John Cale : Black Acetate

John Cale’s solo curriculum vitae stretches back to 1970, some of his records being underground essentials. His style in the past has been eclectic to say the least, ranging from John Cage-inspired avant-garde classical compositions and art-rock to punk, for a phase in the late seventies. Cale’s Midas touch has supported the likes of Nico, Brian Eno, and Nick Drake, and he even threw a chicken’s head at a crowd during a show in East Croydon in 1977. Not many people can say that.

And oh yeah—before all of that, he was also an experimental force behind a little band called The Velvet Underground. But nearly forty years later, Cale seems to have toned down his avant-garde experimentation in favor of a more Lou Reed-like pop sensibility on Black Acetate. This album goes back to neither the accessible sensibility of Vintage Violence nor the anarchy of side two of White Light/White Heat. The songs on this record are like disparate parts of a successful collage or rhapsody. All of the myriad Cale hallmarks are here, juxtaposed together to make a solid, quirky work of art.

The record opens with the very danceable, ’60s sounding “Outta the Bag,” followed by the spooky, but driving “For a Ride.” “Satisfied” is a somber lament reminiscent of Vintage Violence. This is what we would expect from the Cale that we knew in the ’60s and ’70s. The funky “Hush” would be a sexy makeout/dance party hit if sung by Prince rather than an aging, jowly Welshman. Cale seems to absorb some more modern influences, and adds his own iconoclastic twist. He says that contemporary pop groups such as Bloc Party inform the style and sound of his new album. I don’t hear the resemblance. The influence of modern indie-pop and early-mid-nineties grunge is evident, though. “Turn the Lights On” could be a rock-your-balls-off Pearl Jam song and “Wasteland” sounds like a downtrodden Alice in Chains acoustic track. Even the influence of Yo La Tengo can be heard in songs like “In a Flood.” “Perfect,” an interesting, though completely awful track on Black Acetate, should hopefully be taken as ironic. It sounds like a pastiche of the sort of music made by sixteen-year-olds playing shows at suburban VFW halls with Squire Stratocasters. The last song on the album, “Mailman (The Lying Son)” sticks with the listener the most, sealing it all up with a confusing closure. The best way to describe it is as repetitive whining and noise over simple acoustic folk. “Mailman” leaves you feeling like a clueless museumgoer trying to `get’ a piece of modern art that appears ugly on the surface.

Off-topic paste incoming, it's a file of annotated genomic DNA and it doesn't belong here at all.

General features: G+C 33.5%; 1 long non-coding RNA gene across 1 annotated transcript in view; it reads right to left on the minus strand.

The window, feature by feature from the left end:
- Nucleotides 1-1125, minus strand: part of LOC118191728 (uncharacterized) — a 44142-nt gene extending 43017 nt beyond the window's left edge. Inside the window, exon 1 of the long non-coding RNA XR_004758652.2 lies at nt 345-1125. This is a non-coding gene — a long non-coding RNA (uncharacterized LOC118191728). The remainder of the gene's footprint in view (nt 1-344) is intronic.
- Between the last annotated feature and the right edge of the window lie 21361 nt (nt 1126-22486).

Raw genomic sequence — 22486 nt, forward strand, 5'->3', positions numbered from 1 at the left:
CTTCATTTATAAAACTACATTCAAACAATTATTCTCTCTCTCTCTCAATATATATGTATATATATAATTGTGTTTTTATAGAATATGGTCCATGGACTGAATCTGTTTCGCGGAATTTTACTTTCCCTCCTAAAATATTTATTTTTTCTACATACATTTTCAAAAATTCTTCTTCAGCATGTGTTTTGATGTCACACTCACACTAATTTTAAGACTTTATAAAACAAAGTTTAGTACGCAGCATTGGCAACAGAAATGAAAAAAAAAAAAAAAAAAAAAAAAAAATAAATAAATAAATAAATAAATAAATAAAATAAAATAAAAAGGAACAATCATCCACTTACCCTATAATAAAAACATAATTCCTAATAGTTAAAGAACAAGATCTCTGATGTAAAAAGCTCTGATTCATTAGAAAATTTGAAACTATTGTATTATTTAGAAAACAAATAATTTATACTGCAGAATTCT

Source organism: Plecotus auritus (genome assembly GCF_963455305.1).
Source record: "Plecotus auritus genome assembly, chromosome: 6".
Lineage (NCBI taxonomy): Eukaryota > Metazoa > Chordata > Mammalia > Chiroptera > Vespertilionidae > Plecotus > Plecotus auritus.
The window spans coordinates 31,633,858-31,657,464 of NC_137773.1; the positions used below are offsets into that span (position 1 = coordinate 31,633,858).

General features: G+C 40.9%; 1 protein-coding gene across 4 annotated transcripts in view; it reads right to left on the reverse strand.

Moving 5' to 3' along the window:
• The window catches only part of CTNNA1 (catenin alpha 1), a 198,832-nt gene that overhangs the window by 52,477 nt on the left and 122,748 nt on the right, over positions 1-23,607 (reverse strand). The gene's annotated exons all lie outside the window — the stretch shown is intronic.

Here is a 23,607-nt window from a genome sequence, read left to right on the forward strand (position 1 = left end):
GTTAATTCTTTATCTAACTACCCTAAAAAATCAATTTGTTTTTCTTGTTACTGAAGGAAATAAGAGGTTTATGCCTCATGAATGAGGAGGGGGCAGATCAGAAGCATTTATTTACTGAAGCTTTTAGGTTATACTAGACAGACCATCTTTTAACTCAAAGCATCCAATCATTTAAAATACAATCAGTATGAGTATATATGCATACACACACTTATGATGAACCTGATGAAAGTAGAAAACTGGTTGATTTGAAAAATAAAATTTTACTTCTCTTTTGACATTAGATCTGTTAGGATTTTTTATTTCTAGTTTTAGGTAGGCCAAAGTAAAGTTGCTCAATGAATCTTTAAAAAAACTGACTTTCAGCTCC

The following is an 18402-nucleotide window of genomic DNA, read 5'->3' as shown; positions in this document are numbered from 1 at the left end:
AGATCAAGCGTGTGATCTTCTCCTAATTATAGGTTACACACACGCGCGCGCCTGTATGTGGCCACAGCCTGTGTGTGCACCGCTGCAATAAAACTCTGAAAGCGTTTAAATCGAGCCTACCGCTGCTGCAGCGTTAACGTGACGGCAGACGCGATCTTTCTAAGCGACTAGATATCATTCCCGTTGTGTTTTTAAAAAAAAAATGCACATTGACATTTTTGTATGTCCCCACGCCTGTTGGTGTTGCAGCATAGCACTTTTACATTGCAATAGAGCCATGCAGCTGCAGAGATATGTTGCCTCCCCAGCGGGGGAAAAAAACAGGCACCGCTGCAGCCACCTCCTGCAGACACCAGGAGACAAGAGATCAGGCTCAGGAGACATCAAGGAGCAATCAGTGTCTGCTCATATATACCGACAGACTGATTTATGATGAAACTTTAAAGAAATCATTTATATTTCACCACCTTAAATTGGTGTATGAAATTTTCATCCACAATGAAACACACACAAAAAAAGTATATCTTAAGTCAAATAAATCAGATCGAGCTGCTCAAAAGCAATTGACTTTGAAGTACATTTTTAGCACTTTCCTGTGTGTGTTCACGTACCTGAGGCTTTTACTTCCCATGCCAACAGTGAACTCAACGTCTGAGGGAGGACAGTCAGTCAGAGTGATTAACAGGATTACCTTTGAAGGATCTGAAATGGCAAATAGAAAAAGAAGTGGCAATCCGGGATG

Overall, Black Acetate is an erratic, eclectic collage of different styles and influences that leaves the listener both confused and astounded. Few planets in this galaxy are ready for John Cale. The fact that he is still making interesting music proves Cale to be a truly brilliant artist. However, a casual first listen of Black Acetate doesn’t do it justice, and it lacks any single-worthy tracks. Fans of the Velvet Underground and Cale himself might take to this album quickly, but the taste of the general public has yet to catch up before music like this can become popular.

Similar Albums:
The Velvet Underground—White Light/White Heat
Prince—Sign O’ the Times

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